ASA ruling against Revival Shots
Can companies make health claims in ads for their food products?The key takeaway
Ads must ensure that they do not state or imply that their food product could prevent, treat or cure human disease, including COVID-19. Any health claims made in advertising must be authorised on the EU Register of nutrition and health claims, they must have met the conditions of use for the authorised claims, and properly communicated the meaning of the authorised claim.
One Facebook ad and two Instagram ads were posted by Revival Drinks Ltd t/a Revival Shots:
- Ad (a): The Facebook ad, posted on 12 April 2020, stated “Each stick of Revival contains … 500mg of vitamin C …” and featured an image with text that stated “VITAMIN-C HAS BEEN PROVEN TO BOOST IMMUNITY BY MANY GLOBAL STUDIES … IT IS NOW BEING TESTED IN THE USA & CHINA AS A POSSIBLE CURE FOR COVID-19”.
- Ad (b): The first Instagram ad, posted on 12 April 2020, was the same as ad (a).
- Ad (c): The second Instagram ad, posted in April 2020, stated “Today we have officially past 500 independent verified reviews on Amazon … Here is one of the latest reviews from a customer in UK … #immunity #immunityboost #vitaminc … #staysafe”. The image featured a five-star review which stated “Great ! After developing symptoms of a sore throat & headache I got paranoid. I ordered this concentration of Vit C and took one stick. In about half an hour I felt instantly revived and my headache disappeared and sore throat was greatly reduced. Since taking I have had no symptoms. I highly recommend … 30 March 2020”.
The complainant challenged whether the ads implied that the product, or the vitamin C the product contained could cure COVID-19, could prevent or cure disease, and could boost immunity. The complainant challenged whether these ads complied with the Code.
The CAP Code stated that claims which stated or implied a food could prevent, treat or cure human disease were prohibited for foods; this included food supplements and drinks. The ASA considered the ads therefore implied that consuming Revival Shots could, through their vitamin C content, help to cure COVID-19. Furthermore, given that Ad(c) was posted in mid-April 2020 during the COVID-19 pandemic, referred to symptoms sometimes associated with COVID-19 and the reviewer’s “paranoia” about those symptoms, and included the hashtag “#staysafe” which was commonly associated with the pandemic, the ASA considered consumers would understand that the claims in the review were intended to be understood to relate to COVID-19. The ASA considered the ad therefore implied that Revival Shots could help to cure COVID-19. The ASA held that the ads breached CAP Code (Edition 12) rules 15.6 and 15.6.2.
According to Regulation (EC) No. 1924/2006 on nutrition and health claims made on foods (the Regulation), which was reflected in the CAP Code, only health claims listed as authorised on the EU Register of nutrition and health claims (the Register) were permitted in marketing communications. The CAP Code defined health claims as those that stated, suggested or implied a relationship between a food, drink or ingredient and health. Ads (a) and (b) stated that Revival Shots contained vitamin C and that “VITAMIN-C HAS BEEN PROVEN TO BOOST IMMUNITY…”. Ad (c) included the hashtags “#immunity #immunityboost #vitaminc #vitamins #vitamind”. Claims that a food or nutrient was relevant to immunity or could “boost” immunity are health claims for the purposes of the Regulation.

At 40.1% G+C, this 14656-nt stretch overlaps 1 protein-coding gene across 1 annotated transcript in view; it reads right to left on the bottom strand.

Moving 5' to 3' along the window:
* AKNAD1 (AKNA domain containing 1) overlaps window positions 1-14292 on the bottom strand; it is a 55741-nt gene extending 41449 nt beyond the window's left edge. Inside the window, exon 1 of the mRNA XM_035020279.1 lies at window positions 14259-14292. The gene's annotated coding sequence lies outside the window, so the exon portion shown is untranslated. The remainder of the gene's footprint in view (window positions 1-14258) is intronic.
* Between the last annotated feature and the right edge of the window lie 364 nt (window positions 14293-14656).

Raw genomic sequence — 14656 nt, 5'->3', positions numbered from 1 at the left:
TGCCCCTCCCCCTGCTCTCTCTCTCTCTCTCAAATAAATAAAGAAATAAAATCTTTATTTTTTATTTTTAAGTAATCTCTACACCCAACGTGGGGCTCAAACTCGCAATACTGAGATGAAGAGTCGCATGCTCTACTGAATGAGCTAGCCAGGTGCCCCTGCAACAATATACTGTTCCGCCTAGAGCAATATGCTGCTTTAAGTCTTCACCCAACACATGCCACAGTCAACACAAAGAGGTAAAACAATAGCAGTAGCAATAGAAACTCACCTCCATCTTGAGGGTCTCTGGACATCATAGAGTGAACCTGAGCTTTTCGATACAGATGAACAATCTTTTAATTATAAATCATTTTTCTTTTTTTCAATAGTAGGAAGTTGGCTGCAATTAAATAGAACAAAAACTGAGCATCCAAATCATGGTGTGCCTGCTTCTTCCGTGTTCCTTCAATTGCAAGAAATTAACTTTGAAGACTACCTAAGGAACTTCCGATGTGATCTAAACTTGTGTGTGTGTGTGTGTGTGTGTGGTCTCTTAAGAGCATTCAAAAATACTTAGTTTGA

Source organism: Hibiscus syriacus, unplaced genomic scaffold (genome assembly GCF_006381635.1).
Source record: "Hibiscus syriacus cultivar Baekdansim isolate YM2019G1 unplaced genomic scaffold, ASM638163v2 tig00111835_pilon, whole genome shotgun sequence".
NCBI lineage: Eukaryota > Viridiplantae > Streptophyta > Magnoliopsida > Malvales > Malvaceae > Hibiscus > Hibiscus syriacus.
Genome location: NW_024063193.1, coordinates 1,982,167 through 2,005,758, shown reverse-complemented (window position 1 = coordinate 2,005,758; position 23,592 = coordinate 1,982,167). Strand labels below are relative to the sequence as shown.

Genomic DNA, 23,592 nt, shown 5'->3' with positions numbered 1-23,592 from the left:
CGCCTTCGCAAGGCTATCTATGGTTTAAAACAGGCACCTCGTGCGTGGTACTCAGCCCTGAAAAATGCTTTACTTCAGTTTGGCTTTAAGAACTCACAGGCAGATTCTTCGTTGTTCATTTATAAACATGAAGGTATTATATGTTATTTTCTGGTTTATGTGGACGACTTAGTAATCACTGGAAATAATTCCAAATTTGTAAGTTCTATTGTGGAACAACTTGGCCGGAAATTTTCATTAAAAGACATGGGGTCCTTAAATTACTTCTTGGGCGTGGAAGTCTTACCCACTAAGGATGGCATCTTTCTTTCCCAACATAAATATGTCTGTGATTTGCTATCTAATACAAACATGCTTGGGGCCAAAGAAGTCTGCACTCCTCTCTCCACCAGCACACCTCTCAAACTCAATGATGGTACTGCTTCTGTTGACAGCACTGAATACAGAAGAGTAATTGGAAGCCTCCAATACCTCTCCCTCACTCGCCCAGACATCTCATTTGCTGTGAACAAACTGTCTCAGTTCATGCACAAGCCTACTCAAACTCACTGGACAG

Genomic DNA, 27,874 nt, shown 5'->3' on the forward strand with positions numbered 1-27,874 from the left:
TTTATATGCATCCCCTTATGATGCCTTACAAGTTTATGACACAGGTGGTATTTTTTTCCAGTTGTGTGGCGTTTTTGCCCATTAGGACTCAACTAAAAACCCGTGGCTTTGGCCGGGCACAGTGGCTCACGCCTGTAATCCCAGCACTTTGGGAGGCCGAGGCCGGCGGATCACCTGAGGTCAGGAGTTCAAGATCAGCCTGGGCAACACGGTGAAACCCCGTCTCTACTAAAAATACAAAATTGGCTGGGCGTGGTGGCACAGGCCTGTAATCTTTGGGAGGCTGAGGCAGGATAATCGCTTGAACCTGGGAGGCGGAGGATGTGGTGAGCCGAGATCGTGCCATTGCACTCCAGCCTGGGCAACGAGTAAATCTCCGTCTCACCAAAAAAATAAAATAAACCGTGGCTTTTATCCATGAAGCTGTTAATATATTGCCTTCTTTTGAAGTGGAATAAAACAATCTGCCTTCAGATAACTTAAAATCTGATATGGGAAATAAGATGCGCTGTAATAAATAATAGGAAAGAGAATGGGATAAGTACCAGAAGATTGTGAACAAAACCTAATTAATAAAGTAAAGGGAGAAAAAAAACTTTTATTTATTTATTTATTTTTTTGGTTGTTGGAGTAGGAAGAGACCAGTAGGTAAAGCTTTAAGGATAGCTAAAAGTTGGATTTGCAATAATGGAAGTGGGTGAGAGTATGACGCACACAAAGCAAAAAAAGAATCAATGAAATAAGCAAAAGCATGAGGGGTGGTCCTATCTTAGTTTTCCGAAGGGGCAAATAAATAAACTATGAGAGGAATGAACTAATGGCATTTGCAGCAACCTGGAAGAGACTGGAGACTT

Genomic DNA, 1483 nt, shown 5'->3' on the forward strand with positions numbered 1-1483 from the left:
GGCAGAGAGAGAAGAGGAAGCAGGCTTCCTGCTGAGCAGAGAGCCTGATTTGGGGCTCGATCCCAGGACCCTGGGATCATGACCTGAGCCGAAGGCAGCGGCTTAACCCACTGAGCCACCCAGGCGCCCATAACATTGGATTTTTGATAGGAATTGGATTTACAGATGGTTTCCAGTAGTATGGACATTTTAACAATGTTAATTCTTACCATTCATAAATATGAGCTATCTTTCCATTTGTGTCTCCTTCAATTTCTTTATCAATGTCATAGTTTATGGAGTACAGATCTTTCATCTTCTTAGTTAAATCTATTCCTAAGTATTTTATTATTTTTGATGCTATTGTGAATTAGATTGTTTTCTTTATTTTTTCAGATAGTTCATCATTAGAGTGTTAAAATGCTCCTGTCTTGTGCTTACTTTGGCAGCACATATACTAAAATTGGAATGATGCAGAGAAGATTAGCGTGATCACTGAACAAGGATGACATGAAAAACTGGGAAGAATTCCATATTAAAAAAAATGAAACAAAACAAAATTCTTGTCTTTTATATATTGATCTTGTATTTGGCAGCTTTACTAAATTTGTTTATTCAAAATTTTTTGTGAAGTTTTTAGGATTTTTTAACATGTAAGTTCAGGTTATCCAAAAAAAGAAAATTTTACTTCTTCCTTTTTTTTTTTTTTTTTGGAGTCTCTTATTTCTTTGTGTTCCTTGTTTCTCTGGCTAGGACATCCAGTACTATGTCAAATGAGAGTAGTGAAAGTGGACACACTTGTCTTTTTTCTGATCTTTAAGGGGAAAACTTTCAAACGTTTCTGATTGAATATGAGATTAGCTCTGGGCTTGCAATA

The Register included the authorised health claims that vitamins C and D (and other vitamins) “contribute to the normal function of the immune system”. However, Revival Shots had not provided any evidence to demonstrate that their products contained any vitamin in amounts sufficient that they could use any of those authorised health claims in advertising for their products. Furthermore, the ASA considered that the claim “#immunity” did not properly communicate the meaning of those authorised health claims to consumers, and the claims “BOOST IMMUNITY” and “#immunityboost” exaggerated the meaning of those authorised claims’ wording. Because the ads made specific health claims but the ASA had not seen evidence that any of Revival Shots’ products met the conditions of use associated with a relevant authorised claim on the Register, and the advertising claims in any case did not properly communicate the meaning of relevant claims authorised on the Register, the ASA concluded the ads breached the Code. The ASA held that the ads breached CAP Code (Edition 12) rules 15.1 and 15.1.1.
Why is this important?
Ads must ensure that they comply with the CAP Codes and do not state or imply that their food product could prevent, treat or cure human disease, including COVID-19. Health claims made in advertising must be authorised on the Register, they must have met the conditions of use for the authorised claims, and properly communicated the meaning of the authorised claim.
Any practical tips?
Advertisers should take extreme care with any claims associated with preventing or treating illnesses. Any indication that an advertiser is taking an opportunistic approach to a health scare is never going to sit well with the ASA.